As shown in FIG. 3, in the illustrative embodiment, shield electrodes 8 are formed in the ceramic substrate 1. The semiconductor device 11 and SAW filter device 5 are electrically and physically connected to the upper and lower surfaces of the substrate 1 by metallic bumps 7 a and 7 b, respectively. The ceramic substrate 2 is positioned in the area of the lower surface of the ceramic substrate 1 where the SAW filter device 5 is absent, as stated earlier. Input/output electrodes 9 a, 9 d and 9 e are formed on the upper and lower surfaces of the ceramic substrate 1. The external terminals 3 e-3 h are positioned on the lower surface of the ceramic substrate 2 to be connected to external circuitry. The external terminals 3 e-3 h are electrically connected to the semiconductor device 1 and SAW filter device 5 by conductive patterns 12 a and 12 b formed on the two substrates 1 and 2 and through holes 6 a and 6 b formed in the substrates 1 and 2.
Resin 10 a is filled in the gap between the ceramic substrate 1 and the semiconductor device 11. The surface of the SAW filter device 5 where interdigital electrodes 14 are present is covered with a protection film 13 formed of, e.g., SiO2 (silicone dioxide). Resin 10 b is filled in the gap between the ceramic substrate 1 and the portion of the SAW filter device 5 where the interdigital electrodes 14 are absent. The interdigital electrodes 14 refer to electrodes formed on a piezoelectric or dielectric body and arranged in the form of the teeth of two combs alternating with each other.
The ceramic substrate 1 separates the space accommodating the semiconductor device 11 from the space accommodating the SAW filter device 5. In addition, the shield electrodes 8 isolate an electric field above them and an electric field below them.
The upper surface of the ceramic substrate 2 and the external terminals 3 g and 3 h define a distance B therebetween. Likewise, the lower surface of the SAW filter device 5 and the metallic bumps 7 b and input/output electrodes 9 c and 9 e define a distance A therebetween. The distance B is selected to be greater than the distance. Should the distance A be greater than the distance B, the SAW filter device 5 would protrude from the lower surface of the ceramic substrate 2 and would abut against a surface to which the MCM should be mounted.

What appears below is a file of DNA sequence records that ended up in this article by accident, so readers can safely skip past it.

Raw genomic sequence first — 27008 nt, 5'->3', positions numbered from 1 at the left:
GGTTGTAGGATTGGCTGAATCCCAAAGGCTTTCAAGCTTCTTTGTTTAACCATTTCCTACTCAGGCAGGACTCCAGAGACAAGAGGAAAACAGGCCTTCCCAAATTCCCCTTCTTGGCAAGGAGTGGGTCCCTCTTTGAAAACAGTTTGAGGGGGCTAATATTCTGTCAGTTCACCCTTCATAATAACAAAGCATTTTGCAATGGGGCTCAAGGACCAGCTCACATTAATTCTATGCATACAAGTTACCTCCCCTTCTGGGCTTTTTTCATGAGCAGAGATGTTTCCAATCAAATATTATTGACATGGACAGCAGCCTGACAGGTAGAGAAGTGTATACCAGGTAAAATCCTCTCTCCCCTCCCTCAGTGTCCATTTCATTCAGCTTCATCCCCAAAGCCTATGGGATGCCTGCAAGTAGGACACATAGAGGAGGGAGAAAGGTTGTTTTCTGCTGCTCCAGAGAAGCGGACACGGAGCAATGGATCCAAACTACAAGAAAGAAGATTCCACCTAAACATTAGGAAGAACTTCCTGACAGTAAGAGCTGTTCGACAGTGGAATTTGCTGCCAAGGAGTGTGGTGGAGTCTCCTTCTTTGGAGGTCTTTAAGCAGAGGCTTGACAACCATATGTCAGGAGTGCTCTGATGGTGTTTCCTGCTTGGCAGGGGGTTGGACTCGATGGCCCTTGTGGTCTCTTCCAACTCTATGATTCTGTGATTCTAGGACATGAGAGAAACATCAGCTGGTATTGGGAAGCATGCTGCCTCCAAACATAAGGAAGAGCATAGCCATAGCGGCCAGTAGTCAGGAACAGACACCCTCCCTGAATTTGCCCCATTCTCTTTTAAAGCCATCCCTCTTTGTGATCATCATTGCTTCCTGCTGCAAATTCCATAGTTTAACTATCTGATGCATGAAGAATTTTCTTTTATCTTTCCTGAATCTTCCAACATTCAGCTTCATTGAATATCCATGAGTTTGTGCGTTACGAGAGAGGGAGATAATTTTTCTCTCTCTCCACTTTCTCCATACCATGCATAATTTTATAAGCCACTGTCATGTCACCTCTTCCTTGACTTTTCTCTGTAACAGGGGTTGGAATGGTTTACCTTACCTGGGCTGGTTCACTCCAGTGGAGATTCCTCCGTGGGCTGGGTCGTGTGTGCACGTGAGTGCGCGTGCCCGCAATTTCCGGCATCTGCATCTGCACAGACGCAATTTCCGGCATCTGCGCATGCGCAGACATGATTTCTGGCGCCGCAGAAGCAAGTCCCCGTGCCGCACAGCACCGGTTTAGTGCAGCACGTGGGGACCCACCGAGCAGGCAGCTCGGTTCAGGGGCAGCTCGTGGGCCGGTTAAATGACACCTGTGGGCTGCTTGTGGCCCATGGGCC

The operation of the transmission/receipt section of the handy phone including the above MCM will be described hereinafter. FIG. 6 shows the flow of signals to occur in the transmission/receipt section during receipt. As shown, a radio wave comes in through either one of antennas 20 a and 20 b and is transformed to an electric signal thereby. The electric signal output from the antenna 20 b is delivered to the external terminal 3 f included in the MCM, labeled 25, via an antenna duplexer 30, an amplifier 22 b, and a switch 24. The electric signal output form the other antenna 20 a is routed through a receipt filter 21, an amplifier 22 a and the switch 24 to the external terminal 3 f of the MCM 25. The receipt filter 21 has a center frequency of, e.g., 847.5 MHz.
As shown in FIG. 7, the signal applied to the external terminal 3 f is fed to the interdigital electrodes 14 of the SAW filter device 5 by way of the associated through hole 6 a, conductive pattern 12 a, input/output electrode 9 c of the ceramic substrate 1, bump 7 b, and input/output electrode 9 d of the filter device 5.
More specifically, as shown in FIG. 8, an electric signal S1 is input to the SAW filter device 5 and converted to a surface acoustic wave 40 thereby. The surface acoustic wave 40 is propagated through the interdigital electrodes 14 and again transformed to an electric signal S2. The electric signal S2 is input to the input/output electrode 9 e. Why the SAW filter device 5 is used is that is has a sharp frequency characteristic, i.e., it has good frequency selectivity. The characteristic of the output signal S2 derived from the input signal S1 is determined mainly by the pattern design of the interdigital electrodes 14. The SAW filter device 5 is a band-pass filter capable of passing only a preselected frequency band therethrough and has a center frequency of, e.g., 874.5 MHz.